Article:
Kaufman, Tone Stangeland. 2014. “A Plea for Ethnographic Methods and a Spirituality of Everyday Life in the Study of Christian Spirituality: A Norwegian Case of Clergy Spirituality.” Spiritus: A Journal of Christian Spirituality 14(1): 94-102.
Excerpt: What counts as “real spirituality” or “real pastoral spirituality”? What can be sustainable sources of spiritual nourishment for clergy and others who are employed by the church? These questions might call for a wider understanding of pastoral spirituality than has traditionally been the case, and also for the willingness to look for such spirituality outside the explicitly “religious or spiritual sphere.” The quotes above are taken from open ended, in-depth interviews with ordained pastors in my Norwegian, Lutheran context. The twenty-one strategically sampled interviewees of this study on clergy spirituality all served as pastors in the Church of Norway (CofN) at the time they were interviewed.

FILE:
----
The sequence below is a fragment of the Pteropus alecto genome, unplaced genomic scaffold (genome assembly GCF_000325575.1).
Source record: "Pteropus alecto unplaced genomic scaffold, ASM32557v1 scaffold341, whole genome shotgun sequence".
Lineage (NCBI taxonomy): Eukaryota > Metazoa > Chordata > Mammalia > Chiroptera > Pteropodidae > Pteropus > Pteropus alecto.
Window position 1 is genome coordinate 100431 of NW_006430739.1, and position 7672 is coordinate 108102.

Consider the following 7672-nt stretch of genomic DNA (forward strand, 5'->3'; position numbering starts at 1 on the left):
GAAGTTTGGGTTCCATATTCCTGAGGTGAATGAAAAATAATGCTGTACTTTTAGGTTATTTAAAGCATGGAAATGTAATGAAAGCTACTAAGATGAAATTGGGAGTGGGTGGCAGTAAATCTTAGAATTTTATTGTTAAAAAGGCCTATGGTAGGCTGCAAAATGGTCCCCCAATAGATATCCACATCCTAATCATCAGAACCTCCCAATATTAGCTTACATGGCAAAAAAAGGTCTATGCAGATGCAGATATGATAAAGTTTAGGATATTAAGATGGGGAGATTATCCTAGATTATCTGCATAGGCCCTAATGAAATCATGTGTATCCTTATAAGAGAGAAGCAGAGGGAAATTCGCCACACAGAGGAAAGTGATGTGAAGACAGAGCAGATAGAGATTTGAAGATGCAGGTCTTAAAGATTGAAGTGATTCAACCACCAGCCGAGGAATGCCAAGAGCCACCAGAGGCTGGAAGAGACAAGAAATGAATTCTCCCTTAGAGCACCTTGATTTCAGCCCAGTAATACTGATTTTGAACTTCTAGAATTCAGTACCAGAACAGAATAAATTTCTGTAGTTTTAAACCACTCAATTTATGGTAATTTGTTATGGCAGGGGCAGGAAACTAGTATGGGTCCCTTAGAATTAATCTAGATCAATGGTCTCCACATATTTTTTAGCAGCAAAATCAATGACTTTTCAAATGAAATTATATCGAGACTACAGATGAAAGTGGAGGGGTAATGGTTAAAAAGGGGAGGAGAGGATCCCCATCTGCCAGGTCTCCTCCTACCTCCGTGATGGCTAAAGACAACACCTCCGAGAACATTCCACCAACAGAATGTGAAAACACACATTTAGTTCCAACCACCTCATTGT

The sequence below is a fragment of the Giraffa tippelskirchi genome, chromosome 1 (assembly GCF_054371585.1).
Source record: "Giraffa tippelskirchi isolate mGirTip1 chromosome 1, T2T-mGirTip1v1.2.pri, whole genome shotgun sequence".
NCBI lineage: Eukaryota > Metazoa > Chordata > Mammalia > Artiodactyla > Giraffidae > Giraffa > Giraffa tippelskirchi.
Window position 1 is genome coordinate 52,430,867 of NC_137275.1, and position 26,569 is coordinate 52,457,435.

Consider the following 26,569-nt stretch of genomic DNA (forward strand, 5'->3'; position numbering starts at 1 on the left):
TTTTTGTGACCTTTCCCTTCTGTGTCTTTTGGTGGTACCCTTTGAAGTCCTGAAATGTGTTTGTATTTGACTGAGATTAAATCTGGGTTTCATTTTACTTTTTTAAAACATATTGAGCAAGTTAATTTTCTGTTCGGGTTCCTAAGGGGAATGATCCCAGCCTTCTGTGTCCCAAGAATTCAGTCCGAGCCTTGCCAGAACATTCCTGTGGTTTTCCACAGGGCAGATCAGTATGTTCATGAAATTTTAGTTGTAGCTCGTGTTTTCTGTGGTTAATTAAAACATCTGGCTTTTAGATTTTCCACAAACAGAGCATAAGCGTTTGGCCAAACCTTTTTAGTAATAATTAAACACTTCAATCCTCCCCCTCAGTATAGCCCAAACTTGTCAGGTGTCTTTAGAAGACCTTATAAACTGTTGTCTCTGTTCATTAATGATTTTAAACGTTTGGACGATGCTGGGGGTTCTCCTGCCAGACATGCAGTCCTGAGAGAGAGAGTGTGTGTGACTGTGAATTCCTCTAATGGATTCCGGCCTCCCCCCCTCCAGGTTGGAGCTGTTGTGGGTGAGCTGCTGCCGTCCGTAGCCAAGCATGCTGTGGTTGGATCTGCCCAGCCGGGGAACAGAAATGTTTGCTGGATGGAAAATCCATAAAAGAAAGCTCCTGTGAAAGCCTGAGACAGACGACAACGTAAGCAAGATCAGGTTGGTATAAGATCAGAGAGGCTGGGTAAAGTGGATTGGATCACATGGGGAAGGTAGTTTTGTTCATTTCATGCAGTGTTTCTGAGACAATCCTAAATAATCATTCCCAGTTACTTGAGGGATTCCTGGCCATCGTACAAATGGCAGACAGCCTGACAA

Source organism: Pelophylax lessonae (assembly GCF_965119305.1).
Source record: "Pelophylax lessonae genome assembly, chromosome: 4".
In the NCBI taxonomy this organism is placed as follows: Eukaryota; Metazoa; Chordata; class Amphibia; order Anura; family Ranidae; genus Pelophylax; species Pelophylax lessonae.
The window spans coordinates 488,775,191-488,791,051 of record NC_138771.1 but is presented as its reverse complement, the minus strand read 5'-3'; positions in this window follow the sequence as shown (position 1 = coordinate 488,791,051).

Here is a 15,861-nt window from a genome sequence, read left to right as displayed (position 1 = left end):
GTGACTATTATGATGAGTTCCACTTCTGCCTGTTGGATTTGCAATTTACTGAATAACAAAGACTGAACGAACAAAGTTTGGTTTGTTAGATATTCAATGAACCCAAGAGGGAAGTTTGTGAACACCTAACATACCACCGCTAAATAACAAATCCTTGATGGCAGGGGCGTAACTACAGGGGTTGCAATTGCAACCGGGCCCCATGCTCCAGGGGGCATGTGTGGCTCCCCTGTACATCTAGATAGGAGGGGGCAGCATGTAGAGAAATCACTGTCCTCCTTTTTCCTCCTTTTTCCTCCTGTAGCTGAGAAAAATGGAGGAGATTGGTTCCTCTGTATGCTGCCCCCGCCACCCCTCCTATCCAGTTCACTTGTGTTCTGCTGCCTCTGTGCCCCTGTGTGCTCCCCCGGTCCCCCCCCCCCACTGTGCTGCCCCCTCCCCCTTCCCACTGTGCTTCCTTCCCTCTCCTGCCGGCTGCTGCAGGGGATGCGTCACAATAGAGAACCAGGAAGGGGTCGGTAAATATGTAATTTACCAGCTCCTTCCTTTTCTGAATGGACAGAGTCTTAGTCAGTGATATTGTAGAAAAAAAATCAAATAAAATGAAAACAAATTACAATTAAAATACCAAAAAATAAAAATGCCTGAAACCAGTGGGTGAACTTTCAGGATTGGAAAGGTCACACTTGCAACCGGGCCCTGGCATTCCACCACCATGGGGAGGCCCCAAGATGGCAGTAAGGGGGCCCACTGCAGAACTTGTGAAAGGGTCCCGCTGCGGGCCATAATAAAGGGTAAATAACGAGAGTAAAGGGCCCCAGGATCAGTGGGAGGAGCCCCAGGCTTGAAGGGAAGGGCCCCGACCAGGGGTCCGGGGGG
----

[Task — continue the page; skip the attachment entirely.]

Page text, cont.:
At the outset of my research, my focus was primarily the contemplative or devotional practices of the clergy. However, during the analysis, the salience and significance of everyday practices related to children and family life began emerging as a pattern worth exploring more in depth. This is a discovery that I would have probably not reached had I only studied classical texts written by spiritual figures such as Julian of Norwich, St. John of the Cross, or Evelyn Underhill.
This essay, then, has a twofold purpose; one material and one methodological. Materially, it makes a plea for the significance of an everyday spirituality not only for lay (people), but also for clergy, at least in non-Catholic traditions. This might also apply to lay leaders and deacons in Catholic contexts. Methodologically, I want to suggest that an ethnographic approach might enrich the study of Christian spirituality by expanding the sources (or data) to be explored, and by challenging or nuancing existing categories of the field. The ethnographic lens gives access to the spiritual experiences of contemporary people who have not written—or are not in the position to write—spiritual texts themselves.